Let’s build a future where working people can earn a fair wage, partake in the innovations they create, and be valued for the service they provide. A new economy will emerge where people who work hard can succeed, reap the rewards of their labors, have more purchasing power, and pay only their fair share of taxes.
As Senator, Judy Baker will strive to promote economic opportunity for all Missourians. Everyone who wants to and can work should be able to do so and be treated equally in the process. She plans to invest in programs like vocational training to upskill adult workers, offer incentives for employers to increase diversity and inclusion in hiring, and improve public transportation to improve commuting.
Decades of poor tax policy decisions mean that now Missouri doesn’t invest in its communities like most of the nation, or even the surrounding states. Only four states in the nation collect less state revenue per capita than Missouri. This strips basic state services such as higher education, k-12 education, and public health to the bone. Because of our starved budget, we have no cushion for emergencies like this pandemic, so now the legislature had to withhold over $75 million which had been budgeted for and promised to higher education. This is unacceptable. Not only is the state collecting less tax revenue, but too much of the revenue it does collect comes from working families. Missourians with lower earnings pay more than their fair share. The rich pay substantially less taxes than the people who work hard and earn lower wages.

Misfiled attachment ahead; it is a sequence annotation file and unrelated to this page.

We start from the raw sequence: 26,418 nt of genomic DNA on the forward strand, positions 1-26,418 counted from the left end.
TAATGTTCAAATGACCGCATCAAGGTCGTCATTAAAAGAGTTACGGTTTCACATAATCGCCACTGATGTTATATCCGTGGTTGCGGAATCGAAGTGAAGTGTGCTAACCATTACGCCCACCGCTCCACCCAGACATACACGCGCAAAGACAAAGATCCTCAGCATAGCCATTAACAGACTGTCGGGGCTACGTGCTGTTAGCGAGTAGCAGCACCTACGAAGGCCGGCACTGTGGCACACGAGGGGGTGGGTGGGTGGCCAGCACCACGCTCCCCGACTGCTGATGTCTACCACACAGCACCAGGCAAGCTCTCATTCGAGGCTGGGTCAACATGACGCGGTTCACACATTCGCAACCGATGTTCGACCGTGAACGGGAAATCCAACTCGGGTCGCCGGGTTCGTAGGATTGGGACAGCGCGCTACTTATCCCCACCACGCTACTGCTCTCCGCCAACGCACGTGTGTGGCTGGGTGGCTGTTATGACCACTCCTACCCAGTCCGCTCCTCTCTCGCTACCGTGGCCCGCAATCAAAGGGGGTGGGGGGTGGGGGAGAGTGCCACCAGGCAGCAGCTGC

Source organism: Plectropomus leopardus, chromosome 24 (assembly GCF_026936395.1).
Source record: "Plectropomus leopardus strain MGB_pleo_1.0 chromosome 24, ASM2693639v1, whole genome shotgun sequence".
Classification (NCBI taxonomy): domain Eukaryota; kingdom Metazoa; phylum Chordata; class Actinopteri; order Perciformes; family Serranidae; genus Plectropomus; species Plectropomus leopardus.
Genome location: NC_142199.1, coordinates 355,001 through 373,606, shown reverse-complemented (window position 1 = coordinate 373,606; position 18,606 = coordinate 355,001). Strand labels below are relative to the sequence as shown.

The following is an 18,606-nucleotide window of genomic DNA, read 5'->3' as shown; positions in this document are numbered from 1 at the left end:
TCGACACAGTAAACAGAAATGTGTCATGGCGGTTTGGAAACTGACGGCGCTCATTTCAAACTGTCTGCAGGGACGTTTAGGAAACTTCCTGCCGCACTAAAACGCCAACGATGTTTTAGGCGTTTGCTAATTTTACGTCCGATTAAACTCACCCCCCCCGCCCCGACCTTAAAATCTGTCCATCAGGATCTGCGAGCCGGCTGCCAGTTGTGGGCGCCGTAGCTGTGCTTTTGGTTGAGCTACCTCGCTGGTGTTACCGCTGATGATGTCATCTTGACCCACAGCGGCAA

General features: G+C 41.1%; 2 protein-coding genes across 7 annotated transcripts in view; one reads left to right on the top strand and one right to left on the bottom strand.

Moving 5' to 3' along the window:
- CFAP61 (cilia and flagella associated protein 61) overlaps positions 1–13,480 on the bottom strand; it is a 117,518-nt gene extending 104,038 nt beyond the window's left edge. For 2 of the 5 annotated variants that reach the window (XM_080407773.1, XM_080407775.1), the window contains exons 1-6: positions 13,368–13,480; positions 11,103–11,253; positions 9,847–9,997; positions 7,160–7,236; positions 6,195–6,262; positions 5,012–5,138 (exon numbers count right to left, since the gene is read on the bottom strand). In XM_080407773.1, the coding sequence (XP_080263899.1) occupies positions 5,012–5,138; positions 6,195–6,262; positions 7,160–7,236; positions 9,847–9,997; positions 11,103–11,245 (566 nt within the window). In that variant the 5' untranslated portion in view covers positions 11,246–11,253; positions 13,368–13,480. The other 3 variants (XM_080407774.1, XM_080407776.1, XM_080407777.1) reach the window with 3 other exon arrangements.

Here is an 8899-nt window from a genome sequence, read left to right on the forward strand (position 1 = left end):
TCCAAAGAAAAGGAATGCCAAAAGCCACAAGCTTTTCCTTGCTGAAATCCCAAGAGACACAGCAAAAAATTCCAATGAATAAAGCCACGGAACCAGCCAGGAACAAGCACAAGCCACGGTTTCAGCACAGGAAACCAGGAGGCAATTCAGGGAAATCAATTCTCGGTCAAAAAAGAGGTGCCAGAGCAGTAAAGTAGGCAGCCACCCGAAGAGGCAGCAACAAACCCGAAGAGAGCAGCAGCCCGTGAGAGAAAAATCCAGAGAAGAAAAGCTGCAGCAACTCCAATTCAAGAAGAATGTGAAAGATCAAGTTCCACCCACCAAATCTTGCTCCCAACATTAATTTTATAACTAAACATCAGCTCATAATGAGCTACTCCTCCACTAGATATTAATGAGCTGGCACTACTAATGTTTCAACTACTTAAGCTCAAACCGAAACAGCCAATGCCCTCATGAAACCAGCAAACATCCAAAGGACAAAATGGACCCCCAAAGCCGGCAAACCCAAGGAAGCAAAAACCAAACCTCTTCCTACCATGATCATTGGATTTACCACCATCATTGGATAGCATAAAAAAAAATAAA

As Senator, Judy will fight to build better financial security for workers by addressing unfair taxation, raising the minimum wage, and advocating a fairer profit sharing from corporations to workers.
Each year Missouri gives away over $1 billion in special corporate giveaways and tax loopholes, leaving our communities strapped, struggling to provide the most basic services.
Low- and middle-income Missourians pay a higher proportion of their income in state and local taxes to support these services compared to their wealthy counterparts.
Missouri’s recent tax cuts go disproportionately to higher-income Missourians, leaving the middle-class holding the bag.
The federal Reserve reports that fewer than 50% of Missourians have as much as $1000 in savings to fall back on in the event they lose a job or get sick.